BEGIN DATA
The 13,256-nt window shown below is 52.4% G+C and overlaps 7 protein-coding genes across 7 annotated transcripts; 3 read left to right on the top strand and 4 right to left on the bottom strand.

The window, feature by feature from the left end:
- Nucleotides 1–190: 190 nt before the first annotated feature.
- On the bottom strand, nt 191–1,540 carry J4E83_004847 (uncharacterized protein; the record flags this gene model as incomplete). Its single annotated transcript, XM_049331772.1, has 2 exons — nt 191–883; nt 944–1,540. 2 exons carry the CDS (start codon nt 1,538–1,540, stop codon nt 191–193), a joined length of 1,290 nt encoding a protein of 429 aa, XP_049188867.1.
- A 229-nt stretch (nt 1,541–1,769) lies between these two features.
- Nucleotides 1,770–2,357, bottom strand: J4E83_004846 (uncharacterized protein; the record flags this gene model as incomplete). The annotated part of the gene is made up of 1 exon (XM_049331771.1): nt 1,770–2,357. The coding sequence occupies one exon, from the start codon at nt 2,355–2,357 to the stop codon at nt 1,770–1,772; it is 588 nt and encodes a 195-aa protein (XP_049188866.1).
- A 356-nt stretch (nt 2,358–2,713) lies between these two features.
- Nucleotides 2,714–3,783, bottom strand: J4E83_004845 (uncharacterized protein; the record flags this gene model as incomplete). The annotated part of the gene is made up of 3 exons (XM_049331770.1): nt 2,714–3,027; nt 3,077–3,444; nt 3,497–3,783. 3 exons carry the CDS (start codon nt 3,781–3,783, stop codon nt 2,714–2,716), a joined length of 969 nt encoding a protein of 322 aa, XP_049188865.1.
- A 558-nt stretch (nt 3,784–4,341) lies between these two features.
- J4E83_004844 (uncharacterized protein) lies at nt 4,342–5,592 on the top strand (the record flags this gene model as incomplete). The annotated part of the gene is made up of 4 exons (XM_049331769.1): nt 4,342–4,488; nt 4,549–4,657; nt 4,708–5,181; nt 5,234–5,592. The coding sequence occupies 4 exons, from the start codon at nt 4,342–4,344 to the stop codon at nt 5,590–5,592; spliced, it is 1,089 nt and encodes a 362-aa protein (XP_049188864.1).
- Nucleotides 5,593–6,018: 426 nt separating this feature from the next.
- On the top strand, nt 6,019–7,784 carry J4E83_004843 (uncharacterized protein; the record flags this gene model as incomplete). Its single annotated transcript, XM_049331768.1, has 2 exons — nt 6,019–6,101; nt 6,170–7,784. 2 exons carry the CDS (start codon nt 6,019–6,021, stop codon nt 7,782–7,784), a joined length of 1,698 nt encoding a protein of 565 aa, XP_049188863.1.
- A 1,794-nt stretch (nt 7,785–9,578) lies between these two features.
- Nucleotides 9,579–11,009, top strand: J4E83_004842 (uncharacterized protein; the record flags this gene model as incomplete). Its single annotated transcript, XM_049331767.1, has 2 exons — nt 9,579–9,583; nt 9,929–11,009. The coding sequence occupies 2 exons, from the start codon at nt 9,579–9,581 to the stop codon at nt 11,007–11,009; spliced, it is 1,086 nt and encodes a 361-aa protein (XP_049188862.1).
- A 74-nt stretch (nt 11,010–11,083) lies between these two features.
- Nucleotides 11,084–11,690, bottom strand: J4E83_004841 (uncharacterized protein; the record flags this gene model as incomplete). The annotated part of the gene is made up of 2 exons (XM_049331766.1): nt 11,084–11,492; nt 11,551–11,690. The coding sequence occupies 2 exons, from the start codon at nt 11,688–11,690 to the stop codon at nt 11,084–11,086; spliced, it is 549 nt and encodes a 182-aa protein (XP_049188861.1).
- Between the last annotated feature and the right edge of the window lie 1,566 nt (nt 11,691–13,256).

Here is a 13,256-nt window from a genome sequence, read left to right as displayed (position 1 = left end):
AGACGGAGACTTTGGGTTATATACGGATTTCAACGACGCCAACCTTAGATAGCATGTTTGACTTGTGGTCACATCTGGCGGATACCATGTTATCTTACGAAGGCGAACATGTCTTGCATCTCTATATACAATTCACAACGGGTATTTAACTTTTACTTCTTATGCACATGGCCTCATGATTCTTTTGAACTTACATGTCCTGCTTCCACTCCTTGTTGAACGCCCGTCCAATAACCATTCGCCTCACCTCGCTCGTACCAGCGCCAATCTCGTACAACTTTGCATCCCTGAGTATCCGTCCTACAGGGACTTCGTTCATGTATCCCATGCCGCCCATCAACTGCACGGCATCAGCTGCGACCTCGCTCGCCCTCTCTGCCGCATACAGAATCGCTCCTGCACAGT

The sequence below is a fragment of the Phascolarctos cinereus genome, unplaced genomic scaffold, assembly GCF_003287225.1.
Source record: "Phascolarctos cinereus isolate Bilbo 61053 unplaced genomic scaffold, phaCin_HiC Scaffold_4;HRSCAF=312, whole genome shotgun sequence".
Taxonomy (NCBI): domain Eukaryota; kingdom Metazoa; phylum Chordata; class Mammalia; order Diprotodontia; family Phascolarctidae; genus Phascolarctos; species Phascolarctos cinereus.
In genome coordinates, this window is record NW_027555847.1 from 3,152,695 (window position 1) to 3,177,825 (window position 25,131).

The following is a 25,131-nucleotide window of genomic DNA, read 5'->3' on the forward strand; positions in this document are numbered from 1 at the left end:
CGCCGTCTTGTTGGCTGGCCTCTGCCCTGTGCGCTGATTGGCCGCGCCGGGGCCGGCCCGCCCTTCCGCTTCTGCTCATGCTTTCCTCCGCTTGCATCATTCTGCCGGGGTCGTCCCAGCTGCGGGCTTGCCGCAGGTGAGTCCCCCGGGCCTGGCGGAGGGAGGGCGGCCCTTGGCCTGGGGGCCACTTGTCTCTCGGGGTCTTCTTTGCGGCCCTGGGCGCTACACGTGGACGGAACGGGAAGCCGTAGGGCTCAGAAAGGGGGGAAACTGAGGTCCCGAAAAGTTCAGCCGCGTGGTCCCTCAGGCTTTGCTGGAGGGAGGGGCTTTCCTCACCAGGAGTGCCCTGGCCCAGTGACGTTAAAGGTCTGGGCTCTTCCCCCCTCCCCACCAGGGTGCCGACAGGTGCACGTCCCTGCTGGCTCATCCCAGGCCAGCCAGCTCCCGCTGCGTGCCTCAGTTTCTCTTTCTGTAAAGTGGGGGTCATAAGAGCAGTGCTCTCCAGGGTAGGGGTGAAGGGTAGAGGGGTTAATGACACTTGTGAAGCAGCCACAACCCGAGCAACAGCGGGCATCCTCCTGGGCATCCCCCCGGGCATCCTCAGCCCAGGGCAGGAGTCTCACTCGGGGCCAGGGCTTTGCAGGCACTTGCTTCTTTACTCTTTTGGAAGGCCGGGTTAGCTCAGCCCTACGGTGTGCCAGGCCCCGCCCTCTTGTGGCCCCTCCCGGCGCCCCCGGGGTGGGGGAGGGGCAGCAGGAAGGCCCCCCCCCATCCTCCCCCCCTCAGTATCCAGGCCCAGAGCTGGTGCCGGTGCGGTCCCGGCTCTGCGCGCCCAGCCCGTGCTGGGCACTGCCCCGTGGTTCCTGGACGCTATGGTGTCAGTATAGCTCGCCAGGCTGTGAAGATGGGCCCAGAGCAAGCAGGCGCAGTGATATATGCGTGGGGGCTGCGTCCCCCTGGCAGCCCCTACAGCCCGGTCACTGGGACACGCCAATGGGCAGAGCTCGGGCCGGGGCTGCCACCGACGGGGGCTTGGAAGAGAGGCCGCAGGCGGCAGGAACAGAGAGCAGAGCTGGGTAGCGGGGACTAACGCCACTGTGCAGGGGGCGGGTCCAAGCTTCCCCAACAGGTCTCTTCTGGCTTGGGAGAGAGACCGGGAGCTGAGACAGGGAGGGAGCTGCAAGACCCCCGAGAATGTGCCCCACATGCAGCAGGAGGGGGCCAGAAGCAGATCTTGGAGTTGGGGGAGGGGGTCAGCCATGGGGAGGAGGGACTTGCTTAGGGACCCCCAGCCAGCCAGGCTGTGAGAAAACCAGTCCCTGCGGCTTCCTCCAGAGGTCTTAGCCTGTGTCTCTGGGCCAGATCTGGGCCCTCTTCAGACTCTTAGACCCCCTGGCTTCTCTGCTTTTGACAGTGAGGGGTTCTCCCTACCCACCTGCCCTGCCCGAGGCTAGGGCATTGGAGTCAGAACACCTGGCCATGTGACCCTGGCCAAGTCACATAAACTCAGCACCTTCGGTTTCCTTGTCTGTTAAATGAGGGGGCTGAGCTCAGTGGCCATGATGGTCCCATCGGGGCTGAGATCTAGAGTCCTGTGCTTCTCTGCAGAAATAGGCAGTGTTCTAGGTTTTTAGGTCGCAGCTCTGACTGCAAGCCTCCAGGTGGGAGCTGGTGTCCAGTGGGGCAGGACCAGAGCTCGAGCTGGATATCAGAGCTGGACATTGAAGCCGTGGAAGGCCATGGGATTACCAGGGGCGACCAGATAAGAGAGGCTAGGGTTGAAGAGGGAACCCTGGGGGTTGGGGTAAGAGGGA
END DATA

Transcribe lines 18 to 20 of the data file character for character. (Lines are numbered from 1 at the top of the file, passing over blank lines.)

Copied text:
Here is a 13,256-nt window from a genome sequence, read left to right as displayed (position 1 = left end):
AGACGGAGACTTTGGGTTATATACGGATTTCAACGACGCCAACCTTAGATAGCATGTTTGACTTGTGGTCACATCTGGCGGATACCATGTTATCTTACGAAGGCGAACATGTCTTGCATCTCTATATACAATTCACAACGGGTATTTAACTTTTACTTCTTATGCACATGGCCTCATGATTCTTTTGAACTTACATGTCCTGCTTCCACTCCTTGTTGAACGCCCGTCCAATAACCATTCGCCTCACCTCGCTCGTACCAGCGCCAATCTCGTACAACTTTGCATCCCTGAGTATCCGTCCTACAGGGACTTCGTTCATGTATCCCATGCCGCCCATCAACTGCACGGCATCAGCTGCGACCTCGCTCGCCCTCTCTGCCGCATACAGAATCGCTCCTGCACAGT

The sequence below is a fragment of the Phascolarctos cinereus genome, unplaced genomic scaffold, assembly GCF_003287225.1.